Landscape business owner begs for workers

May 21, 2014 -  By
Lance Forsee, president of Colonial Lawn and Garden, hit the street to "panhandle" for job applicants earlier this month in Washington.

Lance Forsee, president of Colonial Lawn and Garden, hit the street to “panhandle” for job applicants earlier this month in Washington.

Lance Forsee might be the first panhandler to bum a resume off a passerby instead of a buck.

As a new employee recruitment technique, the president of Colonial Lawn and Garden took to the streets begging for folks to apply to job openings at the Yakima, Wash.-based company. He carried a cardboard sign and all.

A little more than a week later, a stack of 200 completed job applications sits in his office.

“It’s been unbelievable,” Forsee said. “We were just trying to stir up interest and get people in the door. Where were these 200 people before this campaign?”

Desperate times call for desperate measures

Fed up with failed attempts to attract candidates through traditional means, such as classified ads, job fairs and a few social media posts, Forsee grabbed a cardboard box out of his garage and had an office administrator write a message on it. “Desperate business owner will give $ + benefits to outstanding workers! Every employee helps! God bless,” it said.

He pulled on an old business suit, and with cardboard sign in hand, strutted down the sidewalk to an intersection in town where an employee snapped a few photos and posted them to Facebook May 7. The whole ordeal took about 30 minutes.

He went out two more days—once for an hour and then for an hour and a half—and each time Forsee had a couple of flyers in hand with the job descriptions and his business card. He’d direct passersby to the office to fill out applications, or some people handed him their resumes on the spot.

By that time his efforts had “gone viral.” ABC News caught on as well as a local news station, which deemed his tactic “reverse panhandling.”

“Ninety nine percent of people get it,” Forsee said. “When I first went out there standing on the street corner with my sign, I saw through the eyes of somebody on the other side of the cardboard. I felt like I was that person.”

Some may say Forsee was as desperate as a panhandler looking to bum a buck.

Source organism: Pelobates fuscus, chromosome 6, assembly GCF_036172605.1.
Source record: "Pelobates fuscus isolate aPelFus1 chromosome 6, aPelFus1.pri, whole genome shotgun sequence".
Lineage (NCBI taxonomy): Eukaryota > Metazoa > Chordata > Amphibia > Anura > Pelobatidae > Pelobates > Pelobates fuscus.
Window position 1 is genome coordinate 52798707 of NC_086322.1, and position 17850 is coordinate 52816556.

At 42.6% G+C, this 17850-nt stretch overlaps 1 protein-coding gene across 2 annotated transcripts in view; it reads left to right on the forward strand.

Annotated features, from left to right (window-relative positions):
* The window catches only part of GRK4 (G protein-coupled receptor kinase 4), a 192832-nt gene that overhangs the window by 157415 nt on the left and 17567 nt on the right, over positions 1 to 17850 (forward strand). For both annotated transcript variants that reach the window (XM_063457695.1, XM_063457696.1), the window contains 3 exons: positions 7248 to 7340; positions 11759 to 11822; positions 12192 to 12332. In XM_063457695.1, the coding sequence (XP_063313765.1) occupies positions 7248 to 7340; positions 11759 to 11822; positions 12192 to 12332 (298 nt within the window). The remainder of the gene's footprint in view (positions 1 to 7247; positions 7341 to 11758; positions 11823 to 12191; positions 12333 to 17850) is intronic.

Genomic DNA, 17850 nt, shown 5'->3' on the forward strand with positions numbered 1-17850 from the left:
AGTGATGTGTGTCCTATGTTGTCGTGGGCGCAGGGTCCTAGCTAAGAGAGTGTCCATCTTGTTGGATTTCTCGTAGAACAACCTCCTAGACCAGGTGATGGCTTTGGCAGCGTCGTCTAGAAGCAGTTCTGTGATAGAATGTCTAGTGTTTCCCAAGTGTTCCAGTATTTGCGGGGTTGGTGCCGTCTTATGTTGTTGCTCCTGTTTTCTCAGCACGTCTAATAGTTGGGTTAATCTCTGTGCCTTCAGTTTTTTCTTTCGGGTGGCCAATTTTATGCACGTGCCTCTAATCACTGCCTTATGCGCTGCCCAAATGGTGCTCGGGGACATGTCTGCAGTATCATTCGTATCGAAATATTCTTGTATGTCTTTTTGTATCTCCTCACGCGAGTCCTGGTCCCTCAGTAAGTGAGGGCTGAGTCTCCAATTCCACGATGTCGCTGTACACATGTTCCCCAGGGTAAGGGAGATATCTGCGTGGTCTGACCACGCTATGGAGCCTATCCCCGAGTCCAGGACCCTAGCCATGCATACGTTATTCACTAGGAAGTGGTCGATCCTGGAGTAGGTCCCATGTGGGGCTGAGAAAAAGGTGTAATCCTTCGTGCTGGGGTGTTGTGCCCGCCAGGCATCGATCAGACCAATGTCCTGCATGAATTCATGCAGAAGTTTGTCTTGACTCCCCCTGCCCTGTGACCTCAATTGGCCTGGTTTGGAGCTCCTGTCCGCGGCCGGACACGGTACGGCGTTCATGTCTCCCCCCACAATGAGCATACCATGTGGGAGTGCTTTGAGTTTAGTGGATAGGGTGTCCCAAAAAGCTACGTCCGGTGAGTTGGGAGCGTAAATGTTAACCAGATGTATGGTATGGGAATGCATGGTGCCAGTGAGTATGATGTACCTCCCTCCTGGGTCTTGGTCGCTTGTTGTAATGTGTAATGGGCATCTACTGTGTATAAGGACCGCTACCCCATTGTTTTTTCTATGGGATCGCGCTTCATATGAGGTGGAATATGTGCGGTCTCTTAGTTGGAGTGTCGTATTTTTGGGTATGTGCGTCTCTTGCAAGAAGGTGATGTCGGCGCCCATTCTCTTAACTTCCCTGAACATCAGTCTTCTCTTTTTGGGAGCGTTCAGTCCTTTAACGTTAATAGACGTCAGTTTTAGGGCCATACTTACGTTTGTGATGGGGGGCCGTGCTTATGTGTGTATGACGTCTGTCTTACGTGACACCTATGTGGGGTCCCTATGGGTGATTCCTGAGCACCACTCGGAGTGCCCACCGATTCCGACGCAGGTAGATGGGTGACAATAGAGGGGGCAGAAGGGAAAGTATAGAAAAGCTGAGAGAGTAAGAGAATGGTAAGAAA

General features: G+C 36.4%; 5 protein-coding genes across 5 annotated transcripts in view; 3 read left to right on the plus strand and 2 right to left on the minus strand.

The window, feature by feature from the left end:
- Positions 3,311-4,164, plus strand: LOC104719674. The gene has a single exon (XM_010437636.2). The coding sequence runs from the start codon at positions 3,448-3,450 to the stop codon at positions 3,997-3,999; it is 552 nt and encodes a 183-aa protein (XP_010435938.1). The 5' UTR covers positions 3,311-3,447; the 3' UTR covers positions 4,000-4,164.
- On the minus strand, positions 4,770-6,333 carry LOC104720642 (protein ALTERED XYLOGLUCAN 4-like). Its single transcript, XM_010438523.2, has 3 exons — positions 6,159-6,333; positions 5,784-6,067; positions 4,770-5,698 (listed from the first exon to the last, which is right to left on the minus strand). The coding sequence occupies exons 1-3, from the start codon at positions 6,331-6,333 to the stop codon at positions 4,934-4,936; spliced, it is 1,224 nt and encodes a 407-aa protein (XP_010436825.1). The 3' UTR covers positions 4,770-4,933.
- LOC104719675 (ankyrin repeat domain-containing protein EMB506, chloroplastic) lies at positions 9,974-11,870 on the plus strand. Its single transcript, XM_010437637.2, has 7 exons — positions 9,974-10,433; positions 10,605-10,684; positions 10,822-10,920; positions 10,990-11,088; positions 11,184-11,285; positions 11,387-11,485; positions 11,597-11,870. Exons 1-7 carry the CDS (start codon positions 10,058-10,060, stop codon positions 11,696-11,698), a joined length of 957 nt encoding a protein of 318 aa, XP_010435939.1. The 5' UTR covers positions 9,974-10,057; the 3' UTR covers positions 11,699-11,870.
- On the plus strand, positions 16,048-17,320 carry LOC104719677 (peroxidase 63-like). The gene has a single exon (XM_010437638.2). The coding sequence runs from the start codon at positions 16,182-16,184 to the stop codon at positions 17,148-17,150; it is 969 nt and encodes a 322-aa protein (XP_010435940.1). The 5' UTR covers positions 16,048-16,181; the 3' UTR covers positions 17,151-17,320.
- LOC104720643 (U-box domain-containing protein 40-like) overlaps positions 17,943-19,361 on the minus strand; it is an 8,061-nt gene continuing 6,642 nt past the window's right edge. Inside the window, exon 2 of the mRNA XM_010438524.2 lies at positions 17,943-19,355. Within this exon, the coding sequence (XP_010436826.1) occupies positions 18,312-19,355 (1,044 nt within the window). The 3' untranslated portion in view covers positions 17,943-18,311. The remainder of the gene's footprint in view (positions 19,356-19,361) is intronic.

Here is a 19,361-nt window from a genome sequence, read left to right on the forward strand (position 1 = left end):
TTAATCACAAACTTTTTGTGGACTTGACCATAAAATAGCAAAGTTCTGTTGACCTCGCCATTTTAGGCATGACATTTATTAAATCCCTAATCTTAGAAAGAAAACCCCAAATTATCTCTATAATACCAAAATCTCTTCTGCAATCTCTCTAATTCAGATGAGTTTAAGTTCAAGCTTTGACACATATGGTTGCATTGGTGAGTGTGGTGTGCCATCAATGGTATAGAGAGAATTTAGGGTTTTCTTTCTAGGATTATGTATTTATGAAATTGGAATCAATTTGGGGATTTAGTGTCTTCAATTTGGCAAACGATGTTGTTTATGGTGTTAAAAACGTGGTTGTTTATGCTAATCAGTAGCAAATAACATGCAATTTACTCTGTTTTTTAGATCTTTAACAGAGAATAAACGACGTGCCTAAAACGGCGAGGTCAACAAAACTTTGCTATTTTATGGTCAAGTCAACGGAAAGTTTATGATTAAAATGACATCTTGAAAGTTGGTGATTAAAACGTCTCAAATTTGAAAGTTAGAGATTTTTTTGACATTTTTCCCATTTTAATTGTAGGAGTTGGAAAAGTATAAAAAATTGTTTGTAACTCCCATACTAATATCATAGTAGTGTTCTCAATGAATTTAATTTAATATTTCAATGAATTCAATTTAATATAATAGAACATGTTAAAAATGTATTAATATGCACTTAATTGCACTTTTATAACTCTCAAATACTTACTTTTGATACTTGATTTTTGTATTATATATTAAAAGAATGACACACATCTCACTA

The perspective

He has six job openings paying $10 to $12 per hour, depending on experience. Plus, he offers health insurance, paid holidays and paid vacation.

“The folks we have are great,” said Forsee of his 25 employees. “We just need more of us. We’re trying to grow, not just survive.”

A 29-year-old company, Colonial Lawn and Garden specializes in maintenance and lawn care for residential clients. It has an annual revenue of more than $2 million.

Forsee’s struggle, like many Green Industry business owners, has been getting people to apply for his company’s jobs, primarily the 20- to 30-year-old demographic. He speculates the younger group is more attracted to technology-driven fields and “shying away from the getting-your-hands-dirty type.” Also, hiring practices have gotten stiffer than when he started out at age 19. Colonial Lawn and Garden requires employees to hold a valid driver’s license and be a legal citizen. Plus, it conducts random drug screenings.

While he’s still prioritizing the applications, Forsee intends to fill his positions by the end of this week. Many of the candidates, he said, seem to be from outside of the Green Industry. But that’s OK.

“We used to hire for the skill,” he said. “Now we hire for the person, not someone who has experience. We’re looking for quality people with work ethic. They can learn the skills necessary to be successful in the Green Industry.”

The panhandling ploy has offered a solution to the hiring obstacle, Forsee said, and added he likely will do it again.

“It’s one of those things that could become cliché, the 15 minutes of fame thing,” Forsee said. “I don’t want to make it cliché, but why not? I would encourage somebody in another community to try it. See what will happen.”

Photo: Colonial Lawn and Garden

About the Author:

Former Associate Editor Sarah Pfledderer is a West Coast-based contributing editor for Landscape Management.

1 Comment on "Landscape business owner begs for workers"

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  1. Seana Smith says:

    Something to consider. Makes perfect sense. Go back to basics and put yourself out there. Let it go viral!